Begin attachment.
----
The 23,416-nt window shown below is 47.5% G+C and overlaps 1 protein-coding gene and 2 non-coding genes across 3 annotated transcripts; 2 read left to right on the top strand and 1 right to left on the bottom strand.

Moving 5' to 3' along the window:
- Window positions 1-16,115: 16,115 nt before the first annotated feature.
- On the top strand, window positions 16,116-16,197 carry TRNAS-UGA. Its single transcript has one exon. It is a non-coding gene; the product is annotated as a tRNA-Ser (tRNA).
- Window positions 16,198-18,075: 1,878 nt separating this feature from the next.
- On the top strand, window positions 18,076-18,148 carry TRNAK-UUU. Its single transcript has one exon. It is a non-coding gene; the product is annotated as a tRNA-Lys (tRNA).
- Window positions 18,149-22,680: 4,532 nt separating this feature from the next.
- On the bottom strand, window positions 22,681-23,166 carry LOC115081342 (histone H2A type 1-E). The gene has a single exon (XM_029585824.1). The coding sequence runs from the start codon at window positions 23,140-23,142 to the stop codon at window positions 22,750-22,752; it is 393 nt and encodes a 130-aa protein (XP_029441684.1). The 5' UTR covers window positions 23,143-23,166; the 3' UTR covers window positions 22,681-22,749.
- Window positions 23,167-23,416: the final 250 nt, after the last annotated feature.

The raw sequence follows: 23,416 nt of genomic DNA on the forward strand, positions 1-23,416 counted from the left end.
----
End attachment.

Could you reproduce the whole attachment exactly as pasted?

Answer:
The 23,416-nt window shown below is 47.5% G+C and overlaps 1 protein-coding gene and 2 non-coding genes across 3 annotated transcripts; 2 read left to right on the top strand and 1 right to left on the bottom strand.

Moving 5' to 3' along the window:
- Window positions 1-16,115: 16,115 nt before the first annotated feature.
- On the top strand, window positions 16,116-16,197 carry TRNAS-UGA. Its single transcript has one exon. It is a non-coding gene; the product is annotated as a tRNA-Ser (tRNA).
- Window positions 16,198-18,075: 1,878 nt separating this feature from the next.
- On the top strand, window positions 18,076-18,148 carry TRNAK-UUU. Its single transcript has one exon. It is a non-coding gene; the product is annotated as a tRNA-Lys (tRNA).
- Window positions 18,149-22,680: 4,532 nt separating this feature from the next.
- On the bottom strand, window positions 22,681-23,166 carry LOC115081342 (histone H2A type 1-E). The gene has a single exon (XM_029585824.1). The coding sequence runs from the start codon at window positions 23,140-23,142 to the stop codon at window positions 22,750-22,752; it is 393 nt and encodes a 130-aa protein (XP_029441684.1). The 5' UTR covers window positions 23,143-23,166; the 3' UTR covers window positions 22,681-22,749.
- Window positions 23,167-23,416: the final 250 nt, after the last annotated feature.

The raw sequence follows: 23,416 nt of genomic DNA on the forward strand, positions 1-23,416 counted from the left end.